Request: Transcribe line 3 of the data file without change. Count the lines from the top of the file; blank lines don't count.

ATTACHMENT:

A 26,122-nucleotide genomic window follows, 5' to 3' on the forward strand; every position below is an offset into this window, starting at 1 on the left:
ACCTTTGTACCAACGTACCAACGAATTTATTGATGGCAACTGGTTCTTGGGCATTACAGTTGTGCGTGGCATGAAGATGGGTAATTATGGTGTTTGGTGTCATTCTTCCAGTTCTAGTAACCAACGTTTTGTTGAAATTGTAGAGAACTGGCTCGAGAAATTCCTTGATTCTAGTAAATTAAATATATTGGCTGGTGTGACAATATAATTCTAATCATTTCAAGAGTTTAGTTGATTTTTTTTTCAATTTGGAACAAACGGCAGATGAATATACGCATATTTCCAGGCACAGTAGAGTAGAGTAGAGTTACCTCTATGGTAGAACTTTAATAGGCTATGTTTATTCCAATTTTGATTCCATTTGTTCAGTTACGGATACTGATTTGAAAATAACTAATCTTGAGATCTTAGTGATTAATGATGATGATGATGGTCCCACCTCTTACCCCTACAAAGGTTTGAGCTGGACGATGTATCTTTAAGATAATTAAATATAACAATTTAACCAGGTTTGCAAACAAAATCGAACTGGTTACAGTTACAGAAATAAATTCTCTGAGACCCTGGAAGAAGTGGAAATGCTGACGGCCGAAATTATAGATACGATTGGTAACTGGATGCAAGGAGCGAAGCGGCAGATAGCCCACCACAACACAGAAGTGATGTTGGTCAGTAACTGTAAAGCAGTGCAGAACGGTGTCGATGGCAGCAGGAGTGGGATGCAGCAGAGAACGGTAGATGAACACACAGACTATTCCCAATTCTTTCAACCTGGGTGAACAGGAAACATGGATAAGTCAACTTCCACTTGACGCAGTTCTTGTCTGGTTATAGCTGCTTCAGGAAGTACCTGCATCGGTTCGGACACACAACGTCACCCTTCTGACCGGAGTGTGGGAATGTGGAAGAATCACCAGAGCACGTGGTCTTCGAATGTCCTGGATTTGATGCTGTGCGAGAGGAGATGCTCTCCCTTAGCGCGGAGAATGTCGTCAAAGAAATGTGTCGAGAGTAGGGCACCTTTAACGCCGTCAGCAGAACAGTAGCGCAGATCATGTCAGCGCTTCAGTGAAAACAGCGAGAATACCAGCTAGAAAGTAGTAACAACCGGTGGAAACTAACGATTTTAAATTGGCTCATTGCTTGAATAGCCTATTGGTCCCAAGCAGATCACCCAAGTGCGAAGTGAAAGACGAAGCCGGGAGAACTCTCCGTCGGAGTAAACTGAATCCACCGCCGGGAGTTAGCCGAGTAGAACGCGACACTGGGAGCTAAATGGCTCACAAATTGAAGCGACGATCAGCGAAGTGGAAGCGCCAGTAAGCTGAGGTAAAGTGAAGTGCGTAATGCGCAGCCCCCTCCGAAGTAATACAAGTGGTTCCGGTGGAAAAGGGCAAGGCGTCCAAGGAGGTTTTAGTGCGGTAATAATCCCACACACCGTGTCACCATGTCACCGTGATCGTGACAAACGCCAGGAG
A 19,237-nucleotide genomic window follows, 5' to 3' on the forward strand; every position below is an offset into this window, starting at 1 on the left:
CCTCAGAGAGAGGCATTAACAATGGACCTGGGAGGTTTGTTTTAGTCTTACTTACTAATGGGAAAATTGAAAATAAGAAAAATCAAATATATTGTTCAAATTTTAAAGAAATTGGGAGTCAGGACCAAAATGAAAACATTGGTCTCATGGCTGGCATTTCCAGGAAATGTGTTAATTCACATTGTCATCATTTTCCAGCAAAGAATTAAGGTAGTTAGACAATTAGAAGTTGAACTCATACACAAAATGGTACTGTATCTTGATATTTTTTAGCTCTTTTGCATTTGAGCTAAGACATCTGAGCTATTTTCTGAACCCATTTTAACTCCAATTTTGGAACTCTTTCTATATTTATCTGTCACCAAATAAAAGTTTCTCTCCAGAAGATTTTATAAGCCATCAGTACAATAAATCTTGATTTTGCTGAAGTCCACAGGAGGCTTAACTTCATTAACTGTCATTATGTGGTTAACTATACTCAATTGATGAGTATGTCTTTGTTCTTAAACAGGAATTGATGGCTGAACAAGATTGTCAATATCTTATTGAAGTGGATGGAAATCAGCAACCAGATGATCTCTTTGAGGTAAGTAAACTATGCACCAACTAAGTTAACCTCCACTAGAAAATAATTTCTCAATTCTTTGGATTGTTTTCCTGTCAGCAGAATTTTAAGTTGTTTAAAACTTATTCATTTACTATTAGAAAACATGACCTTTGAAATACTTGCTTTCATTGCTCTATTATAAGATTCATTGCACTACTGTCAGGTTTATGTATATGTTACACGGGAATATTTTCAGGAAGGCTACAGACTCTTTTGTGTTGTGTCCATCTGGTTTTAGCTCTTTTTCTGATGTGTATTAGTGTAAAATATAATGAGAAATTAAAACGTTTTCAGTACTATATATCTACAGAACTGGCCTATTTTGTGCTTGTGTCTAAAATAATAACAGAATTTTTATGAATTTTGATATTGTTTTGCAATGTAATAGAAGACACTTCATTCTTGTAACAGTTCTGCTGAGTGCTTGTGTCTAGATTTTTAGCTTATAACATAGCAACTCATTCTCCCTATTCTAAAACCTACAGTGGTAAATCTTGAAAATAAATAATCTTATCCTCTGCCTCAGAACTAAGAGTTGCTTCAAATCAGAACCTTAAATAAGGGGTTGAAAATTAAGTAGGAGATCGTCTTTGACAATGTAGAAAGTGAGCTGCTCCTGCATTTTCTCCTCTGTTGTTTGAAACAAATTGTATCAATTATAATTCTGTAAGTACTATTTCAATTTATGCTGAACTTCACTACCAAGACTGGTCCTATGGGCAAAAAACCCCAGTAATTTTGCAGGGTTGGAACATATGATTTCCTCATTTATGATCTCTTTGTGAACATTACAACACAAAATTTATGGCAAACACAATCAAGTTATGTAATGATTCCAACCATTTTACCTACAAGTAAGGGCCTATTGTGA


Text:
A 19,237-nucleotide genomic window follows, 5' to 3' on the forward strand; every position below is an offset into this window, starting at 1 on the left: